Happy Fish Fry Day folks! You’ll find perch and walleye specials at our fair state’s eateries today, but here on the blog we’ve got a tiny little martyr on the menu – the blacknose shiner.
We’re working our way through the epic 13-foot long “Fishes of Wisconsin Poster” hanging in our hallway and, well, when it comes to the blacknose shiner, you don’t have to look very far for an intriguing (some would say “gruesome”) tale.
Way back in the 1930’s, Karl Von Frisch (the Nobel laureate best known for his work on the sensory abilities of bees) was conducting some laboratory experiments on fish. Von Frisch, who was also an inspiration for our own Art Hasler and his work on the homing abilities of salmon, wanted to see if fish were able to communicate via chemical cues in the water.
Specifically, Von Frisch believed that, when a minnow is under attack by a predator, its skin cells can get damaged and release chemicals into the water that, when detected by other fish in the vicinity, tells them to scram.
As Virginia Hughes reported in this fascinating article from Smithsonian, Von Frisch dubbed the chemical “Schreckstoff,” or “scary stuff” in German and, when he separated the skin mucous of zebrafish into its various components, discovered that a sugar called condroiton sulfate well….just watch the video reenactment of Von Frisch’s experiment below and wait for the red light to go on.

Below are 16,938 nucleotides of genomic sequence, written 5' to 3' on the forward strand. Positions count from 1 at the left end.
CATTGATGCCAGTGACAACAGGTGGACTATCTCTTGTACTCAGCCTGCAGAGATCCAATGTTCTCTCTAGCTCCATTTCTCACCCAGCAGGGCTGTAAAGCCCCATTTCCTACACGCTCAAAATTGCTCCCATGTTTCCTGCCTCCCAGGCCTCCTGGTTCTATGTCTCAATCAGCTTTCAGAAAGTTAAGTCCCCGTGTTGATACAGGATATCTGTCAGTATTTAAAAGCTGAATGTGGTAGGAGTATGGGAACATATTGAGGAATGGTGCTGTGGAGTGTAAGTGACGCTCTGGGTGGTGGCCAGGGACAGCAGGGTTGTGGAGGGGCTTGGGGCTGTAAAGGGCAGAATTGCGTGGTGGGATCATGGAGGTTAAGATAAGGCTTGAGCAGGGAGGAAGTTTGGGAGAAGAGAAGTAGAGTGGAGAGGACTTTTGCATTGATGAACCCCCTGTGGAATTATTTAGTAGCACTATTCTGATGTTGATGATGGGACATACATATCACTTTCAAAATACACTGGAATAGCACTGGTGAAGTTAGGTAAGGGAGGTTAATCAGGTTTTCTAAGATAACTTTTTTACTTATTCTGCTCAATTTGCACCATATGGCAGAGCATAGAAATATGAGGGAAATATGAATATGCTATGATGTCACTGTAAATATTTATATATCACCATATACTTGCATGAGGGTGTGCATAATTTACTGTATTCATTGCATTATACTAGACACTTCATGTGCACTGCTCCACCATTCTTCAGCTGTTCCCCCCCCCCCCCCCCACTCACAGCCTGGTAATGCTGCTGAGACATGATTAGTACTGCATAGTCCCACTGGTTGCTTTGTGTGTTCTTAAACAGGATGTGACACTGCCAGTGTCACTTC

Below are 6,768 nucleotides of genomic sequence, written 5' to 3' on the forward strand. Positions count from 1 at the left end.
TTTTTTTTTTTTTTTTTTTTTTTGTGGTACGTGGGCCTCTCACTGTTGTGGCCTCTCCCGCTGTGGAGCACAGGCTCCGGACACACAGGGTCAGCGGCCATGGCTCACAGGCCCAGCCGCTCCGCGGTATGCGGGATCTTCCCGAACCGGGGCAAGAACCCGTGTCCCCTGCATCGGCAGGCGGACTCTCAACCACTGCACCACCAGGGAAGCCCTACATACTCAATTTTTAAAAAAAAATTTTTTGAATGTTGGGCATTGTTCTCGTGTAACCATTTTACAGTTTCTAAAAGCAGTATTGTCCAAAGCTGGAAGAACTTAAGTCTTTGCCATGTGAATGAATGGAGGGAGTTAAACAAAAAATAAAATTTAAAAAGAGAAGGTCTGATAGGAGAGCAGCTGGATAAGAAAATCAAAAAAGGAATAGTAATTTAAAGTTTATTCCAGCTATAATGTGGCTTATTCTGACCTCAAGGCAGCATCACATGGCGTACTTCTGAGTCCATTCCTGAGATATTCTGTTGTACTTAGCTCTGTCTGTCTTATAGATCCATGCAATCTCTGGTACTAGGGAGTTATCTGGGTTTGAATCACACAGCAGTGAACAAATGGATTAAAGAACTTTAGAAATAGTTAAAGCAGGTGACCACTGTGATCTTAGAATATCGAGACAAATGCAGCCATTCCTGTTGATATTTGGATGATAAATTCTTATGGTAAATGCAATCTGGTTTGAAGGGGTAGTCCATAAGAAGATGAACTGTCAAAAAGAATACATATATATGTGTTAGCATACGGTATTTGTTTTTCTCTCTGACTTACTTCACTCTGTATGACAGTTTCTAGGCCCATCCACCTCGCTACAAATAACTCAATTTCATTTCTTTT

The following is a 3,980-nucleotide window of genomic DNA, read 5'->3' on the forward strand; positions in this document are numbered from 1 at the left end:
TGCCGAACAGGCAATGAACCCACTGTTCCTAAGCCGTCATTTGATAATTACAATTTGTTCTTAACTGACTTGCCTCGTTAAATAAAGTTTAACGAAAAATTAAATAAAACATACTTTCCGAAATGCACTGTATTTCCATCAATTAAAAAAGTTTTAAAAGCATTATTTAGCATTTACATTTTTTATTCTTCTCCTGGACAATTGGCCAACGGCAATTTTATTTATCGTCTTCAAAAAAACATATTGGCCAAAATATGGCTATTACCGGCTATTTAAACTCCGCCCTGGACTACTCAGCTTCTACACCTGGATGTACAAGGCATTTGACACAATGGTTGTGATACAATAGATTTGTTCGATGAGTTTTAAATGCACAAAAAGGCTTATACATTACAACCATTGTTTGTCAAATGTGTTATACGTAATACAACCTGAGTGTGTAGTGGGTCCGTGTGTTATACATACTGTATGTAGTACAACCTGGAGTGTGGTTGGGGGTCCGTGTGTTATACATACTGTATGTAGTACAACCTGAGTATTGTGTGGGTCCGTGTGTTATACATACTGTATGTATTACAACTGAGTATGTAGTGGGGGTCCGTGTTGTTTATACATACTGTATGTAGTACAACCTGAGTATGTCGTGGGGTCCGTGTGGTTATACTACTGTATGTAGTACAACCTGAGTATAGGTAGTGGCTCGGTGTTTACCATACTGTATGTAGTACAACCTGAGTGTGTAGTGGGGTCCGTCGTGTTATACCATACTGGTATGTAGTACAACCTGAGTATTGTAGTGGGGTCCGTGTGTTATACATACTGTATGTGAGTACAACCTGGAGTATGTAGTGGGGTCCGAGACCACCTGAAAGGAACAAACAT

As you can see, when condroiton sulfate hits the water, it turns into one big fish freak out.
However, some sixty-plus years later, Magurran et. al. challenged the idea that Schreckstoff is an alarm chemical in the Proceedings of the Royal Society of London, as they conducted the experiment on wild populations of European minnows and found that the chemical produced no alarm response. Von Frisch’s fleeing fish were seen more as a context-dependent result of a lab-reared fish in an aquarium rather than a real-world example of distress.
Enter a journal called Animal Behaviour. In 2004, an article was published detailing an experiment conducted by a team of researchers from Minnesota State University, Moorhead. They picked blacknose shiners, or Notropis heterolepis, as the substitute for wild European minnows. Then the team mounted underwater cameras just off the shore of three study lakes and watched what happened when they sounded the chemical alarm. For the blacknose shiners they were monitoring, the team reported a significant decrease in fish in the vicinity. The response was similar in magnitude to when the team would drag a decoy predator through the water and, what’s more, previous exposure to the chemical alarm cues made the fish even more skittish when the wooden decoy of a rainbow trout floated into view.
So, for now, it seems Karl Von Frisch’s chemical alarm cue hypothesis is holding water. And, for the smaller fishes in our rivers and streams, one unlucky (and unwitting) fish may just have the potential to help save the rest of its school.
Special thanks to the NTL-LTER’s Ted Bier for the heads up on this phenomenon!